Lessons still to be learned: Guantánamo in our minds

As the US and UK bomb Yemen on the 22nd anniversary of the opening of the Guantánamo Bay prison camp, Arzu reviews her thoughts from 2012 about the narratives of Islamophobia that facilitate this violence


Yesterday was the anniversary of the opening of Camp X-Ray, the notorious US prison camp and its successors now known colloquially, as Guantánamo.  Yesterday also saw the bombing of Yemen by the US and UK, in response to Yemen – under the Ansarallah leadership – preventing ships destined for Israel to navigate the Red Sea.  There are lines that lead from one to the other.  One is the line of demonisation, a negative that Muslims themselves are implicated in.  The other is of resistance – the line that goes from the symbolic humiliation to heroic resistance.

The second of my review pieces for 2024 looks at Guantánamo Bay and the notorious prison camp built by the US to incarcerate so-called enemy insurgents – their cherry pick of prisoners at the outset of the ‘war on terror’.  I wote ‘Guantánamo at 10: The rise and rise of US exceptionalism and the downfall of human rights’, when the camp had existed for a decade – ten years too many and already three years into an Obama administration that had promised to close it down.

In summary that piece took the examples of Shaker Aamer and Martyr Mostafa Ahmadi Roshan as a starting point to unpack the symbolism of Guantánamo.  That being the end of the idea of universal human rights and the US as the exemplar of those values.  I argued it was dead and that also by the brazen actions of the US in the so-called war on terror, no-one was under any illusions.  The piece makes connections between Aamer, then incarcerated in Guantánamo and Roshan who was martyred in Tehran by, it seems, Mossad agents.  That both are victims of the same regime shouldn’t have been in dispute, yet then and now.

Shaker was seen as deserving of torturous incarceration because he was an ‘enemy combatant’, Mohsin deserving of death because he was an ‘enemy scientist’.  Whether allegedly fighting against the US empire with arms, or actually progressing science in the service of humanity both are enemies of the US and the (part of the) world it leads.  Both these narratives work because of the Islamophobia that runs rampant in Westernised societies.  It is surely obvious, yet what has happened is that Muslims have continued to internalise both narratives.  The very narratives of Islamophobia that fuelled support or dampened critique of Guantánamo became the mainstay of supporters of factions in the Syria war.  Already raging many months in 2012, it has raged many years more, and Muslims worldwide have sought obliterative solutions in ways that exemplify not the Prophetic but the American way.

What have we learned since then?  We are all currently demanding a ceasefire in Palestine on the basis of the mass suffering of the Palestinians in Gaza.  We can’t escape the fact that when we supported a US / Israel backed insurgency in Syria, in the name of the rights of some of its people, we did so at any cost to all of its people, and more so to the Palestinians whose routes of support were disrupted.  We are silent and or wilfully blind to the fact that those supporting the Palestinians then and especially now are all those who sat on the ‘other’ side of that war, who were similarly maligned in the way that the detainees of Camp X-Ray, Abu Ghraib and Bagram were.  Because Shaker and Mostafa are the same enemy of the US, and should have been the joint cause for the rest of us to rally around.  That failure has cost an untold toll in lives lost, societies ruined and the infestation of the vilest of hatreds within the psyche of the so-called ummah.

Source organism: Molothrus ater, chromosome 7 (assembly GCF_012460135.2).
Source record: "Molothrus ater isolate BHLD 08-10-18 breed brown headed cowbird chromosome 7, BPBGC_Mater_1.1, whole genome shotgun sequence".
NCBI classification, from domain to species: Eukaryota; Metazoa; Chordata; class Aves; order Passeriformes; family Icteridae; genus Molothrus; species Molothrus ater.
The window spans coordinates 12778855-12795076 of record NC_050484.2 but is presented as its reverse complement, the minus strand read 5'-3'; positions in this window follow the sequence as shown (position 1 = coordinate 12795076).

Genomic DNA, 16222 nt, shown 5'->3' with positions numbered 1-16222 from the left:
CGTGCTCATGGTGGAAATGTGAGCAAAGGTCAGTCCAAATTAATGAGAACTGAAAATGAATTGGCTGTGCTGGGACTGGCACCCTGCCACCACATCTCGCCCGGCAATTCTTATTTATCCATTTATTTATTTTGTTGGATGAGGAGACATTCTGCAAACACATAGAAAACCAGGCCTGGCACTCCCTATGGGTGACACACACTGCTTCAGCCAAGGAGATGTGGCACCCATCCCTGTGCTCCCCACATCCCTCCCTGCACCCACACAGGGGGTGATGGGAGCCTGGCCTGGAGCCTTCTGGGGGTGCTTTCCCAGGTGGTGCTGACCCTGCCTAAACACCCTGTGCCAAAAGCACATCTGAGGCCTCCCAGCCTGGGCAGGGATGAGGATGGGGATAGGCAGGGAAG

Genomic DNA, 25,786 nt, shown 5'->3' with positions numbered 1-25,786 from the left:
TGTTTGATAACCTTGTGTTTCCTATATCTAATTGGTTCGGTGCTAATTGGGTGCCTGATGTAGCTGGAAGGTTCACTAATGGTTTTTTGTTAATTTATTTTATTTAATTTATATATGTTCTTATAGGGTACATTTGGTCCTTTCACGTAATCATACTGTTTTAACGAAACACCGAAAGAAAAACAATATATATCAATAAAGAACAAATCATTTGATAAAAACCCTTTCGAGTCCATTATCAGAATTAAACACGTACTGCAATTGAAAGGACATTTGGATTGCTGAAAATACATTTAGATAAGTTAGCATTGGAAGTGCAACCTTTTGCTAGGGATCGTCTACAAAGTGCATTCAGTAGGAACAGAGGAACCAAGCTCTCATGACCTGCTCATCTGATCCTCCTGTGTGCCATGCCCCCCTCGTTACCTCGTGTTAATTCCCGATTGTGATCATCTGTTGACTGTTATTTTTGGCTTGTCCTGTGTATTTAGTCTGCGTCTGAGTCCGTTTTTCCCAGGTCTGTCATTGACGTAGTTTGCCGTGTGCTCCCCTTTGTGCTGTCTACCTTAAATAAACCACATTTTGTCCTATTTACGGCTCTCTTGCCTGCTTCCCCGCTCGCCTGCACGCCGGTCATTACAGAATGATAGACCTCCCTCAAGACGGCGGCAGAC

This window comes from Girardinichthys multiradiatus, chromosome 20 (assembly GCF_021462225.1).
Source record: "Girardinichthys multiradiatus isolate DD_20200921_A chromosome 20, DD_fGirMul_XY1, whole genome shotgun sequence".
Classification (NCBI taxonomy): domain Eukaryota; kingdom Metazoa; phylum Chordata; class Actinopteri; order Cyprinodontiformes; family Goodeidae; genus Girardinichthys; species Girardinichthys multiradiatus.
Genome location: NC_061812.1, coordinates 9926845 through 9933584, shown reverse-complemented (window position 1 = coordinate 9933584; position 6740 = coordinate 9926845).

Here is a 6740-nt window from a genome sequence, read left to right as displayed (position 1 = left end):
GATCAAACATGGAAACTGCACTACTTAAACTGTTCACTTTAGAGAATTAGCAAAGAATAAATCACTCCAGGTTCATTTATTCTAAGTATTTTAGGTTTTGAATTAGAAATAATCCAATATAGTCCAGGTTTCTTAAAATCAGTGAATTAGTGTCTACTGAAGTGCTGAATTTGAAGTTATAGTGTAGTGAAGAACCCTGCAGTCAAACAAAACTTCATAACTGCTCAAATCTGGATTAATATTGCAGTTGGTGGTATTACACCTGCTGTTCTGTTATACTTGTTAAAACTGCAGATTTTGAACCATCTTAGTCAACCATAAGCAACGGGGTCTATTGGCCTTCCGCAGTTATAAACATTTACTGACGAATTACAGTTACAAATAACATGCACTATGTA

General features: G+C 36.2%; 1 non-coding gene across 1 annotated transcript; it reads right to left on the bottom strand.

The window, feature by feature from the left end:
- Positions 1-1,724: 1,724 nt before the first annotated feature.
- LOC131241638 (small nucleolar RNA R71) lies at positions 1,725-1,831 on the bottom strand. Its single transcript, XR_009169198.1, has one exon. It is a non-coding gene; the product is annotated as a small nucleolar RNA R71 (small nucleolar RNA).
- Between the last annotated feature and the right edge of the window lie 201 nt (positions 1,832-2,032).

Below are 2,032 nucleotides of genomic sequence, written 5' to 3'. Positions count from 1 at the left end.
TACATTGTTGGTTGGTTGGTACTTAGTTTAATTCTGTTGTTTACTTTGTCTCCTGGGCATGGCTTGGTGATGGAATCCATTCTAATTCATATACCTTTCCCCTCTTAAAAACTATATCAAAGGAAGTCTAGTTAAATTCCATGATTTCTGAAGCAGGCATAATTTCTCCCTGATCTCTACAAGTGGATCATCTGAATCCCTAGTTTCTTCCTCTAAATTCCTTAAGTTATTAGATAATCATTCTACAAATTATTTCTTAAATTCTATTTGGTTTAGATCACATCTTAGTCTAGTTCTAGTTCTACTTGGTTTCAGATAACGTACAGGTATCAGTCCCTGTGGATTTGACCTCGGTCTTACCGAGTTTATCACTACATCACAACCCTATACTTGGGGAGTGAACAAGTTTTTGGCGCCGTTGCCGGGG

Despite this, resistance based around the liberation of Palestinians has arisen – organised and unafraid to reject the US and its empire’s role in the region.  This has become the beacon for liberation for peoples around the world, whether Muslim or not.

Back in 2012, I wrote that Guantánamo will close one day.  And it will.  The fact that it hasn’t however – we need to concede – is because of the Guantanamisation of the Muslim mind in the meanwhile.

As it happens Shaker Aamer was freed.  As it happens more scientists, politicians and generals have been assassinated.  Those Muslims celebrating (yes celebrating) the fourth anniversary of the US assassination of General Soleimani cannot square the circle that Saleh al-Arouri assassinated on the eve of that day, by the Israelis, was a close allies of his.  The line from humiliation to heroism has happened despite the Muslim mindset.  If we are to have a truly ummatic future – not just for Muslims but the benefit of all, then understanding that something has been very wrong in this way of thinking is but the first of many lessons to be learned if we want the Guantánamo of our minds to close.


Arzu Merali is a writer and researcher based in London, UK.  She is one of the founders of Islamic Human Rights Commission and is currently one of the editors of The Long View.


Photo: Guantanamo Bay protest by Victoria Pickering CC2.0